In a Vase on Monday: Twiggy Trio

Good morning and welcome to a mid-January In a Vase on Monday, for which I had already earmarked a damaged twig of witch hazel Hamamelis vernalis ‘Amethyst’, retrieving it from where it was hanging on by a mere thread of bark.

It may be an illusion, but this witch hazel looks a completely different specimen since it was moved towards the end of last year; I have few qualms about moving plants in my garden, regardless of their size, and this one had been in place outside the kitchen windows since I bought it as nobbut a twig nearly 6 years ago. It is much more than a twig now as you can see from the photos below, showing its new location at the revamped end of the woodland edge border, part of a trio of witch hazels – Amethyst on the right, Arnold’s Promise on the left and Rochester in the middle. I think it is having something solid in the background that gives it more of an impact, its paler colours being lost without this, and I am really pleased with the overall effect of this grouping.

Joining the fragrant witch hazel twig is a snippet from Benny, my affectionate name for Japanese apricot Prunus mume ‘Beni-Chidori’, a new addition bought early last year after admiring the winter gardens at Anglesey Abbey and Cambridge University Botanical Gardens as well as that of dear blogging friend Chloris. It arrived with a handful of flowers, almost over, but this year is smothered with little pink dots which should be open in time for our mid-February visitors. I may be imagining it, but it looks as if the little pink dots are swelling since I cut the twig and placed it in its pot; when they open, whether on this twig or on the tree, the flowers are meant to be highly fragrant, so to stay with this theme, the final member of the trio is Sarcococca confusa – how can such tiny flowers pump out such a powerful fragrance?

Placed in three mismatched stone inkwells, the trio of fragrant twigs are joined by a group of three tiny glazed pots from my miniatures shelf.

Winter blooms are something to treasure and I am delighted to be able to share these with you today. Have you been able to find any blooms, foliage or twigs or something else you feel would fit the IAVOM bill in your garden or elsewhere today? If so, please share the joy with us by leaving the usual links to and from this post.

ps the rose buds did not open so last week’s vase looks exactly the same as it did seven days ago, but the buds are now papery relics of their earlier freshness. Ah well….!

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29 Responses to In a Vase on Monday: Twiggy Trio

  1. the running wave says:

    There is something very special about the scent of winter flowers. I love witch hazel in particular. It reminds me of my teenage years when I would go with my parents to stay at Longstock House, in the Test Valley, and they always had little vases of witch hazel on the low tables in the drawing room, where we would have afternoon tea! A bygone time. The fragrance is so elusive and interesting. I love your scented trio, no doubt all the more fragrant for being in the warmth of the house. My vase this week features the dangly catkins of the alder tree. Amanda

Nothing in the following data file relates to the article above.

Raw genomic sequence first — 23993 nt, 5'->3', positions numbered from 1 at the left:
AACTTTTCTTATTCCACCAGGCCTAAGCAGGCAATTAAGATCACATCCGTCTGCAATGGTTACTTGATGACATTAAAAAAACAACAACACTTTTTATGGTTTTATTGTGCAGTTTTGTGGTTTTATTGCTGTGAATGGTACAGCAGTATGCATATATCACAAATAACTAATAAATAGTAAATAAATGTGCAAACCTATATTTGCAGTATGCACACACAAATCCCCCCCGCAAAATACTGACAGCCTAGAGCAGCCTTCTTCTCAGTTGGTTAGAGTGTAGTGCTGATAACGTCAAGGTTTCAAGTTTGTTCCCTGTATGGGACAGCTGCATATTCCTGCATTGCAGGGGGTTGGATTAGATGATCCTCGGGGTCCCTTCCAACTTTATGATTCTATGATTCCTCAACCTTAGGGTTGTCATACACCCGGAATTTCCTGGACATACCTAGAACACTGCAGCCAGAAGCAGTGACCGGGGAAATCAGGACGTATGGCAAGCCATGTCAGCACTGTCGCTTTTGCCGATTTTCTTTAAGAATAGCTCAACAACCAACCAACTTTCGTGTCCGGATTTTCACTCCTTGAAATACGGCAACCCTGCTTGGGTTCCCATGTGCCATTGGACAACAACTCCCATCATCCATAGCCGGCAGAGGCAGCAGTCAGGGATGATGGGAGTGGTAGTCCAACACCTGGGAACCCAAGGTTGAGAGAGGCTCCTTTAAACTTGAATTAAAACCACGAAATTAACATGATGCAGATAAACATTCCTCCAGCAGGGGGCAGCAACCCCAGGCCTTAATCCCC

2. Noelle says:

    The trio of cream glazed ink pots as if not small enough, you have even smaller ones. A real coup in which to place you stems of winter blooms. That Amethyst witch hazel is a stunner. Noelle

    • Cathy says:

      Thanks Noelle – ink pots are graet for little vases and I have several, picked up probably as a job lot, sometime. Where it was before, Amethyst looked almost wishy-washy, so it shows what a difference the new location makes

  3. I want some inkwells! I wished I had some yesterday for short stemmed Zinnias. To no avail. I remember Prunus mume, lovely and flower in February in my former garden. I could never get the forcing to work, like your rosebud, Oh, well. Here is my vase

  4. Chloris says:

    The twigs of January hold so much promise. I am glad you got the Prunus mume, it is expensive but worth every penny. I love H. ‘Amethyst’ it’s certainly gone down on my wants list.
    I have joined in this week .

    • Cathy says:

      Don’t they just! Amethyst has really gone up in my estimation since the move, and there is a slight fragrance evident too, which I am sure I wasn’t aware of before. Mine came from Bluebell Arboretum and I have not come across it elsewhere.

  5. Kris P says:

    It’s too bad about the rose buds but your twiggy stem trio is splendid. I so wish I could grow witch hazel – I know that’s greedy when there’s so much I can grow but I’m very avaricious when it comes to plants. White I have many of the usual suspects in a vase this week, I thingk I managed to mix things up a bit: